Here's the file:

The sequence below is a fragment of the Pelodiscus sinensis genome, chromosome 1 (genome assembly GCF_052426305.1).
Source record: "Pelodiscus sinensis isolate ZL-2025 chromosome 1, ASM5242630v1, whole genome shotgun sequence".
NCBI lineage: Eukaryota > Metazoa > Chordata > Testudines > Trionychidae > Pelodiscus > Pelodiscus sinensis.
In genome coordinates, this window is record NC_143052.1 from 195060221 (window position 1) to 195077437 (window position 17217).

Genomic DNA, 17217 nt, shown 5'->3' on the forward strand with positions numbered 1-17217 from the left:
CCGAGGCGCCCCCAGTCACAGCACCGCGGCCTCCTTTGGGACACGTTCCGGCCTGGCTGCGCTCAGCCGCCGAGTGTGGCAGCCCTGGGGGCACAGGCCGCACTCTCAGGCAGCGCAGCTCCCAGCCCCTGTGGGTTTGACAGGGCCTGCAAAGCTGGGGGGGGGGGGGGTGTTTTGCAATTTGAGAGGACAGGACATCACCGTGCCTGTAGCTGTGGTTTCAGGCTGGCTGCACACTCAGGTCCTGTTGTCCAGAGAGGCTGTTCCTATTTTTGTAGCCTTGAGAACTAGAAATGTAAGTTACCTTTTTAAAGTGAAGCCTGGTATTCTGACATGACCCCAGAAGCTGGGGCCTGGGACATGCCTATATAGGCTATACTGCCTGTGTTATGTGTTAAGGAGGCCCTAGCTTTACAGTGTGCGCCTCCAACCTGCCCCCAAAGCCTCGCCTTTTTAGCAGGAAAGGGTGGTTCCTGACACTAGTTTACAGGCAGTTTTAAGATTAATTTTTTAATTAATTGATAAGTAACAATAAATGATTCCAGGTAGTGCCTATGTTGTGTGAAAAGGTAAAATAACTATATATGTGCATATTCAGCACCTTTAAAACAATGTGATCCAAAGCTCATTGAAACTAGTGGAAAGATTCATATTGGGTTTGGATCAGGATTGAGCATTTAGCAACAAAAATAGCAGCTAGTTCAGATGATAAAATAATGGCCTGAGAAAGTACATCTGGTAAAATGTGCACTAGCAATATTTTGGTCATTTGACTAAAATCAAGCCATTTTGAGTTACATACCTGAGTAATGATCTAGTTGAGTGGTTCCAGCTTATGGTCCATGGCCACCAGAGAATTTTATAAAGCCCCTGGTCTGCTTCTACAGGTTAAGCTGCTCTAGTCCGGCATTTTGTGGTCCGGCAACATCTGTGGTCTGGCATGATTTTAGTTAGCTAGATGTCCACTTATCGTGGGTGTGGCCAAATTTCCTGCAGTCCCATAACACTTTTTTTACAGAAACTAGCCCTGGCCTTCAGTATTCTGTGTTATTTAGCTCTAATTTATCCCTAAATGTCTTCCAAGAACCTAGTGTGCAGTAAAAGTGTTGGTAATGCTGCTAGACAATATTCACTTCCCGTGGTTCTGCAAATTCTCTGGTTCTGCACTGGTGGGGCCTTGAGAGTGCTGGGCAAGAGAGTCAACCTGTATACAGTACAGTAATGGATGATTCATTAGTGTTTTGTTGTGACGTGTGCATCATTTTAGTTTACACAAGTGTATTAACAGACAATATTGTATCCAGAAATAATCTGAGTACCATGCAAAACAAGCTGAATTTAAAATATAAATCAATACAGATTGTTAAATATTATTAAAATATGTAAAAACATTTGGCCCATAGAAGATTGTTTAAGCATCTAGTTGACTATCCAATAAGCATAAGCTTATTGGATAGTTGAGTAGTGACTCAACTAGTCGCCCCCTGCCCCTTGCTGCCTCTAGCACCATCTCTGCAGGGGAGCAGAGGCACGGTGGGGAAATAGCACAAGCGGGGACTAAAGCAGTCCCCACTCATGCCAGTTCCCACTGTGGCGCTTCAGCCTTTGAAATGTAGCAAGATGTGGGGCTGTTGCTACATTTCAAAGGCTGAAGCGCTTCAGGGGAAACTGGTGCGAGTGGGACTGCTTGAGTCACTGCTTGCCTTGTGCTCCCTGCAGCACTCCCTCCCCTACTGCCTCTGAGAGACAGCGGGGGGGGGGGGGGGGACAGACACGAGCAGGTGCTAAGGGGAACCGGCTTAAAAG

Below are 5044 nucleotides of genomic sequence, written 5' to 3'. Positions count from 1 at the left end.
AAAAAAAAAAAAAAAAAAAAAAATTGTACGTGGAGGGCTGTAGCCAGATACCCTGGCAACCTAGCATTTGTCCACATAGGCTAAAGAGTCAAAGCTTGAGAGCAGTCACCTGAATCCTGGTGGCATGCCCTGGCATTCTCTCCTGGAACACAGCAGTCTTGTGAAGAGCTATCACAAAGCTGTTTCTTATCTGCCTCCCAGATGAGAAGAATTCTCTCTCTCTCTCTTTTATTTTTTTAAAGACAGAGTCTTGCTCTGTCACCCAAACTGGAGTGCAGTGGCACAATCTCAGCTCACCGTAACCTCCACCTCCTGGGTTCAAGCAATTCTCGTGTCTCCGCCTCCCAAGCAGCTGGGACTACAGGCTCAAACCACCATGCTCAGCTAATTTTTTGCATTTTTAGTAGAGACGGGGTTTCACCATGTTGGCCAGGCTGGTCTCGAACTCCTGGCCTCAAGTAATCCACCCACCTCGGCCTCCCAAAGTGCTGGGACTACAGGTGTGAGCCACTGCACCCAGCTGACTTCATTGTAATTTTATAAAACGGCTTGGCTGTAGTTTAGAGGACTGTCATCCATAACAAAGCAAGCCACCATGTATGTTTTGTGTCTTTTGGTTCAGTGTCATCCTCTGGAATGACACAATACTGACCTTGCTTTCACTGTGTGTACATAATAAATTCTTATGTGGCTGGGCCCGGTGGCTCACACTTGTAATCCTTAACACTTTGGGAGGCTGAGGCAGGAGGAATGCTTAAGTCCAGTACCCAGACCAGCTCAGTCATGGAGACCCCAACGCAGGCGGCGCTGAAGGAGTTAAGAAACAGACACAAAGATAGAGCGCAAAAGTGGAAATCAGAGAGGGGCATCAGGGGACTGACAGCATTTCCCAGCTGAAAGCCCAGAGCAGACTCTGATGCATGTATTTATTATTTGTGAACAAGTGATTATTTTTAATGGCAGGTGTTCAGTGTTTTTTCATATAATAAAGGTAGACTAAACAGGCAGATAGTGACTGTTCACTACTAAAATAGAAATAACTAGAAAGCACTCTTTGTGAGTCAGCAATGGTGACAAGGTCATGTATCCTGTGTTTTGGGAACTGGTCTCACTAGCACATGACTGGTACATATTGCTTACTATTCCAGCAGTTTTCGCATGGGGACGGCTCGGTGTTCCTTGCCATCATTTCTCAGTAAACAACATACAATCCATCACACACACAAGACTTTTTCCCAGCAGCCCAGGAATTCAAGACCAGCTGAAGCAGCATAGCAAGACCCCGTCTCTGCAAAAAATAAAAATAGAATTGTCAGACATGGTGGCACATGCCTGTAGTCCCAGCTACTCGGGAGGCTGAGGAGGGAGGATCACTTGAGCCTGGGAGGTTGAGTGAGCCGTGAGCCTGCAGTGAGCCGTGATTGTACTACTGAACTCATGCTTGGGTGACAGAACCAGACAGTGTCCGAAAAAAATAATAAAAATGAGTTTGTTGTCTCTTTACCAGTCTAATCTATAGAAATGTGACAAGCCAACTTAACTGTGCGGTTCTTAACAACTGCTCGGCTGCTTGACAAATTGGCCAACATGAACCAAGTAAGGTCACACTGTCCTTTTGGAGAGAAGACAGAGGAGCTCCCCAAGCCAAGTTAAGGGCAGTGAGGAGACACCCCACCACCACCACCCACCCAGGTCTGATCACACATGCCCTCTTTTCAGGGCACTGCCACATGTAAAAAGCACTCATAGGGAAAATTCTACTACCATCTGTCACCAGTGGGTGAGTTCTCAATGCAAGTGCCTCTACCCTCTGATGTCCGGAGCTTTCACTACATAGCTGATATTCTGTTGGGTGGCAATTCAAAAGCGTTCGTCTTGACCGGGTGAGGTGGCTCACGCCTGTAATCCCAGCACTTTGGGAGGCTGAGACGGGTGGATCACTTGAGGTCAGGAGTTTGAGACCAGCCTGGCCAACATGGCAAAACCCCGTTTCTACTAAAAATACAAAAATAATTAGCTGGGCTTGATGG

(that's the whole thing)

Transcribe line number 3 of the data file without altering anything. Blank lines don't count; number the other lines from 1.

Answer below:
NCBI lineage: Eukaryota > Metazoa > Chordata > Testudines > Trionychidae > Pelodiscus > Pelodiscus sinensis.